Canadians find it hard to unplug but is it necessary to ‘go off the grid?’
With our smartphones almost perpetually in hand or pocket, the concept of “going off the grid” seems like exactly that — a concept.
Canadians are increasingly connected and, according to a new survey, more people are finding it harder to log off.
The Canadian Internet Registration Authority (CIRA) found that more than 85 per cent of Canadians had not spent more than a week offline in the last year. The study polled more than 2,000 Canadians in March and looked at the vast number of ways people are accessing and behaving online.
Among the findings, 20 per cent of participants admitted they had not disconnected for eight consecutive hours.
“The internet is a central part to virtually everything we do,” Spencer Callaghan with the CIRA told Global News. “It doesn’t really matter what walk of life or where you’re from, it’s going to impact what you do and how you do it.”
But is that really so bad?
Part of the study looked at ways Canadians are using the internet to improve their lives, from finding a job (22 per cent) or a spouse (10 per cent) to buying homes (16 per cent) and finishing degrees (nine per cent).
It also illustrated the economic impacts of connectivity, with 64 per cent of respondents saying they prefer making online purchases from Canadian retailers.
Plus, more Canadians are joining the handheld side of the World Wide Web. Fifty-seven per cent of baby boomers say they are accessing the internet with a mobile device in 2019, compared to 44 per cent in 2017.
Unplugging completely isn’t essential or all that bad, according to Ada Barlatt, a professor of management sciences at the University of Waterloo.
“The national parks in the U.S. have Wi-Fi now,” Barlatt said with a laugh.
“Canadians are taking advantage of all the amazingness that is the internet — being able to access information 24/7, to be able to have the speed and convenience to go to the bank not during banking hours, to go to school after you’ve come home, I think that’s great.”
Barlatt, who founded a digital consulting company aimed at striking a work-life balance with technology, said those who stay dialed-in may not be doing it to themselves — at least not completely.
“People are spending a lot of time on the internet not because they want to, but because there are some unspoken — and sometimes spoken, depending on the workplace — pressures to stay connected,” she said.
“I don’t think it’s necessary (to unplug). What I do think is necessary is for us all to take a look at how we’re using the internet and how it’s serving us.”
There is a range of ways Canadian spend time online, according to the CIRA study, with most spending at least three to four hours daily doing everything from shopping to social media.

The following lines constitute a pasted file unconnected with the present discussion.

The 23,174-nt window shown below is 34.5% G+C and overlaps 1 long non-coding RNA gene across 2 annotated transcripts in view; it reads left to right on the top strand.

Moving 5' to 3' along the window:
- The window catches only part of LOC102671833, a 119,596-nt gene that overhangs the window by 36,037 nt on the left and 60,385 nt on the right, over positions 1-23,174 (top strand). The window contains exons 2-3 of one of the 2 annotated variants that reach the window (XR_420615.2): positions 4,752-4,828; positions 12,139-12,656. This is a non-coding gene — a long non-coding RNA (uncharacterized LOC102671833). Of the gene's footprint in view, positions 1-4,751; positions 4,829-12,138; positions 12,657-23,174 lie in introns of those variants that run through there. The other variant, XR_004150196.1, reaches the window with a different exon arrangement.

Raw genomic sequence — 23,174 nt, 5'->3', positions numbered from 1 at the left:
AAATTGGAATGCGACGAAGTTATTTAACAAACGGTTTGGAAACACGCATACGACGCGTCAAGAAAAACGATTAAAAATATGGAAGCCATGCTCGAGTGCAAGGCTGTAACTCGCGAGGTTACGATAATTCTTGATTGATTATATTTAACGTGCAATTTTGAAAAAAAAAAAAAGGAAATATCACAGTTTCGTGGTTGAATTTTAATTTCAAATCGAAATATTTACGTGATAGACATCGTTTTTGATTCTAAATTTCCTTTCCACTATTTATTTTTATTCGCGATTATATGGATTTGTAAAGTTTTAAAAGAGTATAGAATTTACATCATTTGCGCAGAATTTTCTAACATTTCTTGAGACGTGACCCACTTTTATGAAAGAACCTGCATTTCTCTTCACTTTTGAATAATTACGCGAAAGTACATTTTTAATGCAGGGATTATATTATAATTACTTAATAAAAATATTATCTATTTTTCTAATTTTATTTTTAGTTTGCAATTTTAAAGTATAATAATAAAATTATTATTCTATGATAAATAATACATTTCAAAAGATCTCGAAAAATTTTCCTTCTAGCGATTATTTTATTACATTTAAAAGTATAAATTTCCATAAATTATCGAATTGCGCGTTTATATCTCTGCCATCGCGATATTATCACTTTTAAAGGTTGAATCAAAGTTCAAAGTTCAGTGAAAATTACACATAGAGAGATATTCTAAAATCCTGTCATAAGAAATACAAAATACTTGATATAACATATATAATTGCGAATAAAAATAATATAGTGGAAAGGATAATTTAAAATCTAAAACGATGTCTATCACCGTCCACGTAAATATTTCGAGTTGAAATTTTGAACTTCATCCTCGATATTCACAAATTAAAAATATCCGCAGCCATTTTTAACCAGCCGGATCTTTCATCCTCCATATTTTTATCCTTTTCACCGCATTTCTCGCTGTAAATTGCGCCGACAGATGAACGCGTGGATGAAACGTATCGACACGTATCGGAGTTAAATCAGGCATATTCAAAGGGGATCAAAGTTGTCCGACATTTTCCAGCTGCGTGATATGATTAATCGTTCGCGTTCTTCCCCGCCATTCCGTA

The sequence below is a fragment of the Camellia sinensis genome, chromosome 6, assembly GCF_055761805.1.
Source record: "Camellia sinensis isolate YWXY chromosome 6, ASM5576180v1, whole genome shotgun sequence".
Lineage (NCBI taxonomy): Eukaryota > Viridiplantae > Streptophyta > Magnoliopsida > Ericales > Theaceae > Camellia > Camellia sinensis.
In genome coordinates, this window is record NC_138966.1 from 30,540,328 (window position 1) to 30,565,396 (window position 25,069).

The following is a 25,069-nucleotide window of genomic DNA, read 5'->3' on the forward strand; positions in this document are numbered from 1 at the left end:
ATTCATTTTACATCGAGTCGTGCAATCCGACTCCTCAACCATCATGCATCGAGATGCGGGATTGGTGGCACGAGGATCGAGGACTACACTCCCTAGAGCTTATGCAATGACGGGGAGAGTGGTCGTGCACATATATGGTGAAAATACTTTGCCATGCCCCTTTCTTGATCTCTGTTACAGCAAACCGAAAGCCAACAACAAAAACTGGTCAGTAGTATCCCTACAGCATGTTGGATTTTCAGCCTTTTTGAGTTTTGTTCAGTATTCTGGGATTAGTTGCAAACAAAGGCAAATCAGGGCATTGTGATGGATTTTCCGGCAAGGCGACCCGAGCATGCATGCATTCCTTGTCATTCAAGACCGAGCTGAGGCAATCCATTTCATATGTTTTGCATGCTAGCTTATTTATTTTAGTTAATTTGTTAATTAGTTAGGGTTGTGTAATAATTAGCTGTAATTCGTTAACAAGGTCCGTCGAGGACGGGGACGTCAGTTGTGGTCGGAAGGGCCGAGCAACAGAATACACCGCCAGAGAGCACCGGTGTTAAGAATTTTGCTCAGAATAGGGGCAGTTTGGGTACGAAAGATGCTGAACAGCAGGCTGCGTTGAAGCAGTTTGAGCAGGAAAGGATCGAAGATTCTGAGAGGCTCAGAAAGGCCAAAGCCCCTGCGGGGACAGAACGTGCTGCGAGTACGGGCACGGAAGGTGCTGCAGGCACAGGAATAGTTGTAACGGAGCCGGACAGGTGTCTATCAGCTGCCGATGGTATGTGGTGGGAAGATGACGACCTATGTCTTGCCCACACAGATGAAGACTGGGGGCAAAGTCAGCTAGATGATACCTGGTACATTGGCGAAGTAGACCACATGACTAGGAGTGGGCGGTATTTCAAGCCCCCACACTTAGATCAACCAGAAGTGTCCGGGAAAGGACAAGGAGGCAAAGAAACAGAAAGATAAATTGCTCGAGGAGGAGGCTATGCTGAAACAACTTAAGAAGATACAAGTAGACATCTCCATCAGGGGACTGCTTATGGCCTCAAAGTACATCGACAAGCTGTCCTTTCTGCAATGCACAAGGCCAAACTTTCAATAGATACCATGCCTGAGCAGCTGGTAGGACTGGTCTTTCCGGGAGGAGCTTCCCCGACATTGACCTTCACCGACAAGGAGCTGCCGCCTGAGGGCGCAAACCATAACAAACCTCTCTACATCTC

The most common activity was emailing, which 90 per cent of Canadians do. Banking was second at 71 per cent.
The tendency to stay constantly connected to the workplace is where the positive side to the internet dwindles, Barlatt said.
“If you’re turning on your phone and you’re not disconnecting on vacation, not because you’re so engaged with your work that you want to keep going, but because you’re scared of some sort of negative consequence, then that is really a problem,” she said.
“With the organizations I’ve worked with, there are a lot of people saying, ‘I’m concerned, I’d love to have some time away from my phone or my device on a weekend, but I don’t feel comfortable and I’m not sure what that would mean.’”
Managing time online
The growing number of Canadians not going off the grid doesn’t surprise Hayley Hamilton, a senior scientist with the Centre for Addiction and Mental Health, who has studied the psychological impact of social media.
It’s getting harder to do things offline, Hamilton said, but why we’re online is circumstantial and can be concerning.
“It’s about self-regulating your use,” she told Global News.
“It’s about being aware of how we feel before we use it, while we’re using it, and after we use it.”
A separate study on digital trends, by Simplii Financial, took a closer look at how Canadians felt about their online activity. The report surveyed more than 3,000 Canadians in May and found that 36 per cent agree that technology can “leave them feeling empty” and 37 per cent felt “anxious when separated” from their smartphones.
Those numbers were highest among millennials, at 43 and 47 per cent, respectively.
Hamilton pointed to the growing number of studies linking health issues, like depression and anxiety, with social media and internet use and said internet addiction is still a worry.
While unplugging isn’t mandatory, she said users should stay cognizant.
“It’s about what you’re doing online and how it’s impacting you and your relationships and your work and others around you.”
But there’s also a flipside.
In contrast to those who stay plugged-in, 51 per cent of Canadians said they could survive without the internet altogether.
Hamilton hinted that there could be a negative side to that kind of attitude, too.
“Those who are not online, there might be other circumstances why they’re not, and that might not necessarily be the best of circumstances either,” she said. “There’s zero engagement versus those who always engage, and those are two extremes.”
Hamilton says both extremes require some guidelines — something Barlatt agrees with.
“An analogy I like to use is a hammer. A hammer can make a beautiful home or it can cause a lot of damage, depending on how you use it,” she said.
“If you look at the internet as a tool — are we building beautiful houses or are we banging our fingers? That’s the part I think that is necessary (to reflect on) individually. How am I using these tools and am I happy with how I’m using them?”
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